Trucker’s Edge isn’t just about finding that next load. If you use it to its fullest, it’s getting brokers to call you, finding better lanes and forecasting your future. But even on that next load, you can check the lane averages, broker credit scores, and days to pay. You may even find a tri-haul that gets you where you need to be for a much higher average per mile.

You can try any of their free plans for 30 days by following the links to Trucker’s Edge from this site. As long as it’s free, sign up for the plan with the most features, and give it 28 days to see how it can grow your business. But remember, the data is useless if you’re not going to break it down and find where the money is made.

Go to Trucker’s Edge for the free 30 day offer.  And yes, The Trucking Podcast does have an affiliate relationship with them. That means you get an amazing load board, and you support the show. Everybody wins.

5. Know A Duck Egg When You See One

I’ve shared this story dozens of times. It came from a homesteader’s podcast. He was selling chicken eggs to his friends and neighbors. Egg prices were high at the time so he was charging $3.00 per dozen. The people bought every farm raised egg he had for sale, but they complained about the $3.00 price tag.

Over the next year, he transitioned from chickens to ducks. They were quieter, cleaner, and easier to raise. He was also able to sell the eggs to people who were happy to pay $8.50 per dozen. In fact, he was often told he should raise his price another dollar.

You’re looking for duck egg freight, truck loads that a shipper needs done right. Those rarely find their way to any load board, but the board may get you close. You’re going to have to find them, pitch them and close them on your own.

Every segment from oversize to LTL has duck eggs in their segment. It may be fragile, require hands-on handling or be time sensitive. Last mile delivery may also be duck egg freight for hot shot truckers.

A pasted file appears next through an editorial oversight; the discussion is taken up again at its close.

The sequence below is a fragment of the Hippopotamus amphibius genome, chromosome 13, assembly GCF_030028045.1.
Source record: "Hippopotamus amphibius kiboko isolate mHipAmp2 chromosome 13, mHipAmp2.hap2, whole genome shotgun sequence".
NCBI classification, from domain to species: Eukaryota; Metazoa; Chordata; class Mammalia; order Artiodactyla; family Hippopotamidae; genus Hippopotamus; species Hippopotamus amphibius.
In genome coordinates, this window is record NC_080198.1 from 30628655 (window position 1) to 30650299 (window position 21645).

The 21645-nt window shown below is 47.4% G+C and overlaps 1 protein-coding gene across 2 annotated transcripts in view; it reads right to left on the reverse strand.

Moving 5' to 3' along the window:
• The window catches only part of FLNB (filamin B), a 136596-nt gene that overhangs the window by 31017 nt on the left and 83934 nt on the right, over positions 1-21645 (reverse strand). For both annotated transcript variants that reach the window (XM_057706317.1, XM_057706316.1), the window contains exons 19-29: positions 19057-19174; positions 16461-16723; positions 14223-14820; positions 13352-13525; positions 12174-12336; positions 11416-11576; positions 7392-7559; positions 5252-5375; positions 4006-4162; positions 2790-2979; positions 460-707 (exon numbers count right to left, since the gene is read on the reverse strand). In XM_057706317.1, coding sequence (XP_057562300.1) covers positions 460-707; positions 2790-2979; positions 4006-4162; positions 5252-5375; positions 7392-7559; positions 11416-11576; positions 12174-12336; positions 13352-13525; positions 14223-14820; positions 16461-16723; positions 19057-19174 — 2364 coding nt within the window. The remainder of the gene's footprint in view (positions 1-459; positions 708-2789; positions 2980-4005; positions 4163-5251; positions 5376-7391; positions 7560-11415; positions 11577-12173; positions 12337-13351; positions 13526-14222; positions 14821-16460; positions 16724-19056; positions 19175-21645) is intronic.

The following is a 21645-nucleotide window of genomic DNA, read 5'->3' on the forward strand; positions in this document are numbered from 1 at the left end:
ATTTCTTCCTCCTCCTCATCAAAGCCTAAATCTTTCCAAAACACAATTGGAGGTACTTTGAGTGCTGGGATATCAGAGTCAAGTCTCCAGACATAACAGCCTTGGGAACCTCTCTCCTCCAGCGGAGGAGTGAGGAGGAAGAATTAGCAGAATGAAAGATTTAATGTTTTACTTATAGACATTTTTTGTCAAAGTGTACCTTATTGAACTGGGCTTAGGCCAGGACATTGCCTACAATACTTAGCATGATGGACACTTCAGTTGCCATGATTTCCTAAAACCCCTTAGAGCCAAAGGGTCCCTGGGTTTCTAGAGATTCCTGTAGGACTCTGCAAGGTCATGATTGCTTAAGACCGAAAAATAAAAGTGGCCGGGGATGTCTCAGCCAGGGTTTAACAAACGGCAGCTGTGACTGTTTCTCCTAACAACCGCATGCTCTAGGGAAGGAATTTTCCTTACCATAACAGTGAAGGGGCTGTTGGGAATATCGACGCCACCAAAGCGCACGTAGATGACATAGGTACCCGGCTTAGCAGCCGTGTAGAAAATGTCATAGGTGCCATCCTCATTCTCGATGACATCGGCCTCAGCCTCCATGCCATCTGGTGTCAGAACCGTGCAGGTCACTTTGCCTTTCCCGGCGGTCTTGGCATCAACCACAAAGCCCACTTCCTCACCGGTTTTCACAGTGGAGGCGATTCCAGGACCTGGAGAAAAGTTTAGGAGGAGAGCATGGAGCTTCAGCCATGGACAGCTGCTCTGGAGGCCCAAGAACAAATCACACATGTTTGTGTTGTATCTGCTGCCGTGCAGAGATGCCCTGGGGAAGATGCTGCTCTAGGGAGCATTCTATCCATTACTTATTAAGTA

6. Find Shippers With Google Earth

Wherever you’re picking up or delivering, chances are you are surrounded by other shippers and receivers. Put on your big boy pants and call on them. Put that business card in every hand, and make sure it has your contact and website information on it. Keep good notes, and follow up. If it was easy, everyone would be doing it.

7. Identify Your USP

Every business has a value to offer. If you have no value, there’s no reason anyone will give you business. What is your Unique Selling Proposition? Are you just another independent owner operator? Is there something unique, different or special about what you have to offer? Pin the details down and tell your story.

Heavy loads, LTL, high value cargo, safe parking or paid parking can all help you define your USP.  There’s an old saying among those of us who have on-line businesses like The Trucking Podcast, “the riches are in the niches.” This is also true in trucking. You can make a good living hauling chicken egg freight, even from the load boards, but there’s always better freight for the owner operator who’s willing to work for it.